Meet Shannon Reed, the creative mind behind Mockingbird Makes, a business that started as a hobby before she saw the potential to turn it into much more. Shannon has long been a champion of creativity, for both business and wellness, and she helps people reclaim that aspect of their lives through workshops and speaking events. She puts her own creative talents to work making just about anything you can imagine from crochet.
Read on to find out more about Shannon, what drove her to leave a job she loved to carve her own path, her favourite small business advice and how she keeps herself motivated when it comes to social media marketing.
LITTLE OBSERVATIONIST: Give us your tweet-sized elevator pitch. What’s your business all about?
SHANNON REED: I believe we outsource our creativity too easily and this can compromise our mental health and engagement in all areas of our lives. I help people reclaim their creativity in a few different ways – by creating crochet, knitted or embroidered pieces they have designed, by teaching them to Make for themselves and, ever more frequently now, speaking on both Creativity for Wellness and Creativity for Business.
LO: Now tell us more: What sets you apart from your competition?
SR: My “Why’ has always been about creating safe spaces for creativity to flourish – and that includes my own space too. So all of my Makes come from a strong place of connection and mindfulness. Oh, and it’s an outlet for my perfectionism, so the quality is super high and attention to detail exquisite. I love making people feel delighted, so when my Makes where described recently as “sunshine in product form” I couldn’t have been be happier!
LO: Share a bit of background on yourself and your business.
SR: I’m based in East Dulwich, South East London and live here with my husband and two sons. Before having children I was an innovation consultant where I helped organisations with creative problem solving by facilitating workshops. I really loved it because ideas are such precious things and we need to be very supportive of ourselves and others to bring them to life. I found I had the emotional intelligence that was perfectly suited to creating safe spaces for such exciting new beginnings and it made my heart soar. However, it’s a big, energy-consuming job doing that internationally, and not something I wanted to be “juggling” once I had children. Very soon, my body and mind made that abundantly clear to me after my first son was born.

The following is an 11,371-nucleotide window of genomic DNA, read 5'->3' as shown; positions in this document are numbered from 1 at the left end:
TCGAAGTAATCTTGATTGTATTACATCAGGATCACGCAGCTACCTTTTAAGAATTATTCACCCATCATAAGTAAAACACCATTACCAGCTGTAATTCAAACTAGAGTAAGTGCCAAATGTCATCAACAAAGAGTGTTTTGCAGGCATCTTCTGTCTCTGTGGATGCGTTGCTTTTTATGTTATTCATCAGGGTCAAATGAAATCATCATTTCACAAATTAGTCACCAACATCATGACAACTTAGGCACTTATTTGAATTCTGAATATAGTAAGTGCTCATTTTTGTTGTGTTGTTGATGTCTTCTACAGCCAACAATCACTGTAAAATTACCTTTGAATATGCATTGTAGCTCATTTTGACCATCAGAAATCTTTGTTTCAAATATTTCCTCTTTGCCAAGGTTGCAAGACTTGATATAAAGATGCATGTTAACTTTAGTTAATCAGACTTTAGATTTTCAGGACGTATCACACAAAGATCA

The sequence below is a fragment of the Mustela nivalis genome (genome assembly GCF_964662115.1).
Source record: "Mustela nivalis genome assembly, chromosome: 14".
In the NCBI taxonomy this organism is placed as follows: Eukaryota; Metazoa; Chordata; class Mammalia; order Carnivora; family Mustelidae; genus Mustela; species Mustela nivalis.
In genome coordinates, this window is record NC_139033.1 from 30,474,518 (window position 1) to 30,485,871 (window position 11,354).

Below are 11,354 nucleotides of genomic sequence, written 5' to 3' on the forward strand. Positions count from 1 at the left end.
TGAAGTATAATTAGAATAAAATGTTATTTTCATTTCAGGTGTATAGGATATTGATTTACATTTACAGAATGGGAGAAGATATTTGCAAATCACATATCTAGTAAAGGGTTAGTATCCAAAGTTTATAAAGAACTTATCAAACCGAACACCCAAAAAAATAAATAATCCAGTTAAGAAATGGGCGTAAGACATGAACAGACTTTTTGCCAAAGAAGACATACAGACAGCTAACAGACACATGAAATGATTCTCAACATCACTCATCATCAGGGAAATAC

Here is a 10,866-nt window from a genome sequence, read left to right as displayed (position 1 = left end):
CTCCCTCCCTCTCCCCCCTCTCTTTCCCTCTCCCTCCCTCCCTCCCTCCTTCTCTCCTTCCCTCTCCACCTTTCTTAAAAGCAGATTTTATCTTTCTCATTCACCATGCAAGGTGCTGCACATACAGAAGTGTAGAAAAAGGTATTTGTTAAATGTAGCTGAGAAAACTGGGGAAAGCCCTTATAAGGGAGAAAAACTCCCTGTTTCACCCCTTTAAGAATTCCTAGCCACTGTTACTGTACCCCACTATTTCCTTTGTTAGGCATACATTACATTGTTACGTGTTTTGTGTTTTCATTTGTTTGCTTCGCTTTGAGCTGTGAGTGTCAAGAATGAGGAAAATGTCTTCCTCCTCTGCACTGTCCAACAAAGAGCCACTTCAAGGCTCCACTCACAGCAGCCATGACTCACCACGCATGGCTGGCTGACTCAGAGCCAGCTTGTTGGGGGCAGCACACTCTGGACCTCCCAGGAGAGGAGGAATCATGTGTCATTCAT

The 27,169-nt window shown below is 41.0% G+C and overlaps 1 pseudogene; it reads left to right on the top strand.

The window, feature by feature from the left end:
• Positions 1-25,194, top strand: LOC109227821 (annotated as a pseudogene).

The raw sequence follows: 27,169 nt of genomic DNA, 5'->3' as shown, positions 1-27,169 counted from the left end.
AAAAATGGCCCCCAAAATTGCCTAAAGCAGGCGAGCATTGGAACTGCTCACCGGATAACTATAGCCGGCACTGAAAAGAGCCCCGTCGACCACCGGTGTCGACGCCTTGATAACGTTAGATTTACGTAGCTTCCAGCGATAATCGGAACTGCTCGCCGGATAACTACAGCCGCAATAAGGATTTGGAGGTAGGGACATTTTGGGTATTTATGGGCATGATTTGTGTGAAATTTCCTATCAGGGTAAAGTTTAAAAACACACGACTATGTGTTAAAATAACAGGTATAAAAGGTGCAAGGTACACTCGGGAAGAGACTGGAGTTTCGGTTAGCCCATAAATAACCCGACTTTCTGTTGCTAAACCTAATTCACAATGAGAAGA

The small episodes of depression and anxiety that I had probably always experienced before becoming a Mum, and had been able to manage with time on my own and quiet periods in nature, soon became much more a feature in my day-to-day life and there was no longer any escape.
I soon started therapy, which I continue to this day, and also started creating for myself instead of just facilitating others ideas. This took the form of knitting and crochet and people loved what I made. They soon wanted to buy it and so I needed a brand name. My dear friend and local ceramicist Sophie Howard Jones suggested Mockingbird Designs, which I changed to Mockingbird Makes (“designs” was far too much of a stretch for me at that time!).
Within 24 hours, I had a logo, an Instagram account and a deadline – a line of hats for an upcoming clothing brand launch! For the first time in my life, “good enough” was my mantra as I didn’t have time for my usual level of perfectionism – it’s held me in good stead! And the benefits of giving myself permission to call myself creative, take risks and just give things a go have been breathtaking; I want to give everyone a taste of that freedom and joy.